Interviews, insight & analysis on digital media & marketing

T’was the year that Christmas came early

By Russell Scott, Performance Director at Incubeta 

It feels as though Christmas is here earlier every year, but this time it may  just be true. If you count John Lewis launching its festive ad at the beginning of November, then maybe Christmas has come early. Along with nativity plays, and school fetes, the reveal of the department store’s Christmas offering is as sure a sign that we’ve fired the starting gun for Santa than anything. 

 It does  look like retailers  and  customers alike are preparing for Saint Nic earlier than ever. Online retailer Studio has been eagerly promoting its early Christmas ads since September. At the end of the pandemic (fingers crossed) notwithstanding, Christmas 2021 looks like being another unique shopping season. 

Last year, lockdowns caused challenges for consumers meaning they had to shop online most of the time. This year, it’s largely supply chain panics, and a fierce determination to Christmas like you’ve never Christmassed before. Perhaps it’s people making up for 2020 that is creating a unique, early winter commercial landscape this year. 

This is not guesswork. Insights from Incubeta’s latest research suggest that if marketers want to make the most of the festive period, there is already some serious activity in the market to be working towards. 

Shoppers and their online behaviour

As an example, search behaviour revealed that consumers were preparing for an early festive season. Clicks on keywords such as ‘gift’ have nearly doubled year-on-year to October 2021, and have increased a massive 334% since 2019. It’s not just idle browsing between Zoom calls either. Incubeta’s data reveals that retailers are already enjoying a 19.2% year-on-year hike in revenue generated from the keyword ‘gift’. In fact, 1 in 5 people on Google are already searching for their stocking fillers. 

There is plenty of opportunity. Despite restrictions and job worries, the UK economy has grown. The average UK consumer had managed to save approximately a fifth of their disposable income (19.9%) by the end of December 2020, an increase from 16.1% and at the second highest level since records began in 1963. As travel is still proving difficult throughout 2021, it’s fair to assume consumers want  to dote on friends and family – and even themselves – this Christmas.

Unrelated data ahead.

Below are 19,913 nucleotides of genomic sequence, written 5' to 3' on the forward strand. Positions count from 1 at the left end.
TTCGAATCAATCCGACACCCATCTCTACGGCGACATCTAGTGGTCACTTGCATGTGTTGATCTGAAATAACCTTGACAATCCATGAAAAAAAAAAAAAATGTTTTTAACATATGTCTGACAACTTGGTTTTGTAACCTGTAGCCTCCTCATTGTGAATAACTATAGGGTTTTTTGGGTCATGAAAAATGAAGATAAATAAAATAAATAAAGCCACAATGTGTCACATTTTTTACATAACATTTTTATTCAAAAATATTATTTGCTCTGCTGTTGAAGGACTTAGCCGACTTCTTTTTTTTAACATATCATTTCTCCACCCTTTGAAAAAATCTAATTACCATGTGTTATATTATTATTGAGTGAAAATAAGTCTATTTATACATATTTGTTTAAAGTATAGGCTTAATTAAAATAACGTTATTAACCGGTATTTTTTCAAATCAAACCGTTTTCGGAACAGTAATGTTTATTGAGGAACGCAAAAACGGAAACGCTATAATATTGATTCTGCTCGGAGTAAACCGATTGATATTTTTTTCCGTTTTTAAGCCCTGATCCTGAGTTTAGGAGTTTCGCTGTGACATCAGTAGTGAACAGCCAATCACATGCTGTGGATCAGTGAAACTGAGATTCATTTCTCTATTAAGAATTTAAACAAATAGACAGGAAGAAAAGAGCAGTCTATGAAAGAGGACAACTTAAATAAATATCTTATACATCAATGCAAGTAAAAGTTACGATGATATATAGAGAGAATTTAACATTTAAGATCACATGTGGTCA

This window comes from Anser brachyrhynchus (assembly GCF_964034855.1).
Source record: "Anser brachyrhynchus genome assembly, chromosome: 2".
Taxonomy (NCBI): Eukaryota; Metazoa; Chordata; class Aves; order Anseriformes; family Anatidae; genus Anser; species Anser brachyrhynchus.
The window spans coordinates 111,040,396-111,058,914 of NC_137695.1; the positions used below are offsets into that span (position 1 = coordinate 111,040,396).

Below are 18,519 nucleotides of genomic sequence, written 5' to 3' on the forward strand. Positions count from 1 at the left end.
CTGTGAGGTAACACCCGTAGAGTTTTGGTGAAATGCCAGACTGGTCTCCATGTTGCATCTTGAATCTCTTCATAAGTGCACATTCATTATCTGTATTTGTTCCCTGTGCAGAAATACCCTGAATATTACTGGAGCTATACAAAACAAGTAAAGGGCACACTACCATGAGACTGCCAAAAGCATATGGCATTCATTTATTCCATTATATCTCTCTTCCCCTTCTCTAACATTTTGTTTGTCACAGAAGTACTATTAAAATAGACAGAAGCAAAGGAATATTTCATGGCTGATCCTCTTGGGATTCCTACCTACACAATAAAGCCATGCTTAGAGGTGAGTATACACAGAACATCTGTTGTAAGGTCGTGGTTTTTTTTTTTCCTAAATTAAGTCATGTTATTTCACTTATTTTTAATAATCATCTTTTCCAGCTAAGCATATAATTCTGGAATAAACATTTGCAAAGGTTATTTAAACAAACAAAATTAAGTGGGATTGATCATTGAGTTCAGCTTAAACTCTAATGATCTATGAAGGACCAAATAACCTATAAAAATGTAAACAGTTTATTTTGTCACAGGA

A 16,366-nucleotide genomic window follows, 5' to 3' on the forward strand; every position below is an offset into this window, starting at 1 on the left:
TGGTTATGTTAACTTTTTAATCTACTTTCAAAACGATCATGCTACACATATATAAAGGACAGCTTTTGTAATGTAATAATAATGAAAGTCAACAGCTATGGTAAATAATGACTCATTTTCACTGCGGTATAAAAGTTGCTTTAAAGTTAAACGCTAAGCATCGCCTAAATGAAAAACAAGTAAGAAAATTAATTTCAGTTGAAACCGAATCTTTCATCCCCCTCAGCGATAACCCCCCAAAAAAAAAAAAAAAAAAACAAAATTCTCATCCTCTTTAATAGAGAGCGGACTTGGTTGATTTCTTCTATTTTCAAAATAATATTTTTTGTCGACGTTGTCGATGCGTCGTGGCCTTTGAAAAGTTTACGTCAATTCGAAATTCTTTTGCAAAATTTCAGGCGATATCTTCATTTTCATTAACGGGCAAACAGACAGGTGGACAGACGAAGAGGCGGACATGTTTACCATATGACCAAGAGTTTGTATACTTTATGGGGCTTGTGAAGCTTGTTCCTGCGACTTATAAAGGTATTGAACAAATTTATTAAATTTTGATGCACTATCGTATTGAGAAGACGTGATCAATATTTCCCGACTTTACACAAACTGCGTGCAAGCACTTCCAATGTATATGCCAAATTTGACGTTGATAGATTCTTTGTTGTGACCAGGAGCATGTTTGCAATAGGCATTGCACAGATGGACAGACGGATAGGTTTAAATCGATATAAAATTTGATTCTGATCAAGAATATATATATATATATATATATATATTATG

So, how do marketers capitalise on an early Christmas?

Know your consumer

Understand what consumers are searching for and the part you play in helping them reach it. Supply chain issues may see consumers prioritising providers based on next day delivery, in stock items and ‘near me’ availability. Being aware of which customer segments are time-sensitive will help to target offers accordingly. What search terms are being used? Who is most sensitive to shifts in the marketplace? How is consumer  behaviour changing as the big day approaches? Monitor, adjust and test – and then do it again.

React to fluctuating circumstances

News and social media are big on consumer stories. Short-lived crises, such as panic buying fuel, shows how intensely consumers react. With expected shortages of some key Christmas items, it’s vital to have a range of messaging for specific customer segments ready either to reassure or even attract worried consumers. 

Consistency is key

With an unsettled marketplace and equally unsettled customer behaviour, it’s important your messaging and capability match up. If stock is already low or depleted, it’s useless putting money behind a campaign no matter how carefully targeted it may be. Matching messaging to real-time inventory has never been more important. 

Be customer centric 

Consumers are on a mission more than ever during this demanding shopping season. They have specific objectives, price and a window they expect delivery. They also expect to find this information quickly. While companies focus on agile messaging in ads and over email, the same can’t necessarily be said of their websites and online stores. Making sure customers can find the information they need on desktop, mobile, social and connected TV will be critical to winning that purchase. 

Marketers often talk about satisfying consumer needs while in the same breath, delight in the commotion the scarcity value that some items provoke.

But there is a sense this year that brands should genuinely be rooting for the customer. There continues to be indirect issues outside retailers’ and manufacturers’ control. But by demonstrating a strong commitment to transparency, trustworthiness and helpfulness, brands can win Christmas. 

*Incubeta is a client of Bluestripe Communications, owned by Bluestripe Group, owner of NDA